Thursday, October 25, 2012

I Claim The Right to Define My Own Beliefs, Thank You Very Much!

This is the first in what will probably become a collection of articles that debunk some of the fallacies out there that are being perpetuated about LDS (Mormon) beliefs.

Let me explain:  Since the beginning of the Church of Jesus Christ of Latter-Day Saints (as it should properly be called) there has been a tension with other Christian sects.  In their zeal to castigate, isolate and drive the "Mormons" from their midst, salacious tales of fabricated acts and beliefs were commonly spread.  Some, were true.  Most were either taken so out of context as to be unrecognizable to those who believe, and many, many were outright lies.

Strangely, no matter how fervently members of the LDS faith denied these falsehoods, they were branded liars and charlatans and told how they really believe.

Think about that, told how and what they believe.   No matter how it is misrepresented, I know what I believe, and only I should have the right to define that.  You have every right to disagree with me, but you cannot define what I believe. 

Often obscure and isolated passages from talks by church leaders are used as justification for their pronouncements of falsehood.  This is often at best a misunderstanding, at worst a misrepresentation of how revelation and doctrine are promulgated in the LDS faith.  When these are debunked, often the response is to call those responding liars and to say they are misrepresenting what they believe, while quite the opposite is true.

To have a much better understanding of how any item becomes "official doctrine", I highly recommend you go to this article:

In it Elder D. Todd Christopherson, an Apostle or member of the Quarum of the 12 Apostles, the second highest body in our church leadership, describes how doctrine is established.  There is a specific process, and when something is outside that process, it is not official doctrine.  As he states it, it is one's "well considered opinion".  The actual "doctrine" of the LDS church is very finite, and is very easily accessible on

In fact, one of the best summaries of LDS beliefs is contained in a manual for the Gospel Principles class taught every Sunday at almost every LDS meeting house.  You can find it here:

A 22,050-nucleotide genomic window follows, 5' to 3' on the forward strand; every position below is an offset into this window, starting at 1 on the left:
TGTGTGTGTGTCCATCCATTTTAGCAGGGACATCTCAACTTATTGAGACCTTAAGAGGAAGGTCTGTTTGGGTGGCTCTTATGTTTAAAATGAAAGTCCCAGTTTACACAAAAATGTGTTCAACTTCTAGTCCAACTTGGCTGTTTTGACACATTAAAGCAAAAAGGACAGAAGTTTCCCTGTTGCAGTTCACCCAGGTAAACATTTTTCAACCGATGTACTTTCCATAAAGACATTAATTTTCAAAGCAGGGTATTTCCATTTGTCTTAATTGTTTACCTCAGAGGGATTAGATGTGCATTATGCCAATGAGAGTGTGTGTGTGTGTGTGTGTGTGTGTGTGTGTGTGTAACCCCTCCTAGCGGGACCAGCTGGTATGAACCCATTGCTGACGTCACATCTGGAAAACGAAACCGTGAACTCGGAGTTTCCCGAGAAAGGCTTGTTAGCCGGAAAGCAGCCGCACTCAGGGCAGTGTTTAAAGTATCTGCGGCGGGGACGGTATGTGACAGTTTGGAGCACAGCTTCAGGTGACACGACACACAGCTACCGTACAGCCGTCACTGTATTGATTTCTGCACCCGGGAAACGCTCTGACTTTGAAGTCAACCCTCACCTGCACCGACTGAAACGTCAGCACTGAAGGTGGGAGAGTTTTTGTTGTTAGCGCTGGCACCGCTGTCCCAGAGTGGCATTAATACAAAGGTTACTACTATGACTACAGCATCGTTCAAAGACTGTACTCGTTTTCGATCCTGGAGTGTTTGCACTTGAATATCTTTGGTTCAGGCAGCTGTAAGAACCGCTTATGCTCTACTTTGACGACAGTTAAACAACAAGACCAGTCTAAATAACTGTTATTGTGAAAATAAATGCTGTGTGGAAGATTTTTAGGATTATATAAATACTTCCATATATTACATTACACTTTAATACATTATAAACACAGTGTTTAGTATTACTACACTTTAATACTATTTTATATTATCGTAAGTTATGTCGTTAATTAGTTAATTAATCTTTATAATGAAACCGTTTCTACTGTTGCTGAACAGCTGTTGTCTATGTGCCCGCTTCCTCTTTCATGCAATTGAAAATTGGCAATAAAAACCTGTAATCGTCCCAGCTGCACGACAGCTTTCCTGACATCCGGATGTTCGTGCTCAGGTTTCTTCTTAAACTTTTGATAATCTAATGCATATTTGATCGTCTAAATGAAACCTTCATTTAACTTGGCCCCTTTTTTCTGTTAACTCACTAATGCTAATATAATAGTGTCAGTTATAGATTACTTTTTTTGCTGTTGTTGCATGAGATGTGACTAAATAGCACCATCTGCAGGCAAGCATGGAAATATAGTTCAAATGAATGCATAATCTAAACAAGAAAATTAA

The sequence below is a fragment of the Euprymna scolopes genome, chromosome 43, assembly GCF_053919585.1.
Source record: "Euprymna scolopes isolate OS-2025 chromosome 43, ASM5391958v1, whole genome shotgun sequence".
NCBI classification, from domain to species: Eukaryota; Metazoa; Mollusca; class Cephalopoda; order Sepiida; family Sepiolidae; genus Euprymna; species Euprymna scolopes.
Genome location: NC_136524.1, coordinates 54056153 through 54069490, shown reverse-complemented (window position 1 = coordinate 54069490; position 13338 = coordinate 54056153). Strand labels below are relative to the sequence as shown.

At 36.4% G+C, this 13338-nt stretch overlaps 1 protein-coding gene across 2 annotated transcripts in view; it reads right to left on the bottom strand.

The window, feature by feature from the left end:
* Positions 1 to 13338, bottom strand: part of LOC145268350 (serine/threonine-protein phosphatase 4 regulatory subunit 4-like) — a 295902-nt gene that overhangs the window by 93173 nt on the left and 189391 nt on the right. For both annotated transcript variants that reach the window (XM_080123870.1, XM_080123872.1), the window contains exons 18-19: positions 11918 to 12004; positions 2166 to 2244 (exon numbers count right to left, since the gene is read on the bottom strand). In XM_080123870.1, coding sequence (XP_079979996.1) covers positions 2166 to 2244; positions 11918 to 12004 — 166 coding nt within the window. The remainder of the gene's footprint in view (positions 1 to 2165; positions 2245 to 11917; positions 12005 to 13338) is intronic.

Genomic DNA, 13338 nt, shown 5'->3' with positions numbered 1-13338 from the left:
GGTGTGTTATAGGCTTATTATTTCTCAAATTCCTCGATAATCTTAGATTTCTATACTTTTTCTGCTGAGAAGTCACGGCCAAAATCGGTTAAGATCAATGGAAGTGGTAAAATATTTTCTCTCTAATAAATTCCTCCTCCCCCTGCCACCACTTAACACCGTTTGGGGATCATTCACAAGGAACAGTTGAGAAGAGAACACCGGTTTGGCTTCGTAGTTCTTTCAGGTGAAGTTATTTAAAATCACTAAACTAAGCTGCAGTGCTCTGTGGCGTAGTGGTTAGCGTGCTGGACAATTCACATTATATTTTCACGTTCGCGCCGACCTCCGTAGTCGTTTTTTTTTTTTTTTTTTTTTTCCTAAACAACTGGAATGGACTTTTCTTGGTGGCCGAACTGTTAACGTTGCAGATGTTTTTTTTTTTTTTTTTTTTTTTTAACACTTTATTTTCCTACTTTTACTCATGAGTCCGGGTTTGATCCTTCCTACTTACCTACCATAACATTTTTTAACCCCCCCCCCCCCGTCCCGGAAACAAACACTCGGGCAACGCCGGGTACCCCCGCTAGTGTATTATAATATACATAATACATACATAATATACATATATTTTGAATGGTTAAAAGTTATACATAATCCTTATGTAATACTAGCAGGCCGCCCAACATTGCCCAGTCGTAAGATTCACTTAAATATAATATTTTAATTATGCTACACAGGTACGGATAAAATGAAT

Without that foundation, nothing else that is done in the LDS faith will make any sense, and in some cases can be quite foreign.

One other point that I think is worth noting.  Often LDS doctrine is left somewhat vague intentionally.  For instance, let's look at tithing.  Do you pay on the gross or net of your wages.  A strong argument can be made either way.  There are members who have a very strong belief that you should pay on the gross, and would never even consider otherwise.  "Do you want gross blessings, or net blessings" is their statement.  Others say as the commandment is to pay on your increase, and taxes are not part of your increase, to pay on the net is not only acceptable, but well in keeping with even the spirit of the law.

Both are right.  This is left to the individual to work out between themselves and God, and should not be interpreted by leadership in any further detail.

Another example would be drinking Coke.  Our Word of Wisdom forbids drinking coffee or tea.  Some people interpret this to mean that caffeine is bad, and thus include Coke in that category.  It is not expressly included though, and because some members have taken this interpretation too far, leaders have actually had to clarify this both privately and more rarely publicly.  Now, that doesn't mean that as an individual member you cannot continue to live by that belief, but it does mean that it is inappropriate to judge others either informally or more formally based upon that belief. 

Is it good to avoid caffeine?  Probably yes.  But it is not doctrine, despite the number of people who live by that standard.

As an aside, I drank Coke, and more specifically Dr. Pepper by the gallon for years.  I just decided it wasn't healthy and gave up all soda wholesale.  My choice, and one I don't impose on others.  I pretty much drink water and the occasional glass of milk.  Oh, and I do get a cranberry slush from Sonic with some regularity, but who wouldn't?

So with all that said, what I think I will be doing is taking some of the traditional complaints and misconceptions about Mormons, and give my take on it.  I cannot speak for the church as a whole, but as a 6th generation member, I have a pretty good idea what is going on and can speak for myself reasonably well.  I will try and distinguish between what I believe is "doctrine" and what is my "opinion", but I will attack them to the best of my ability.

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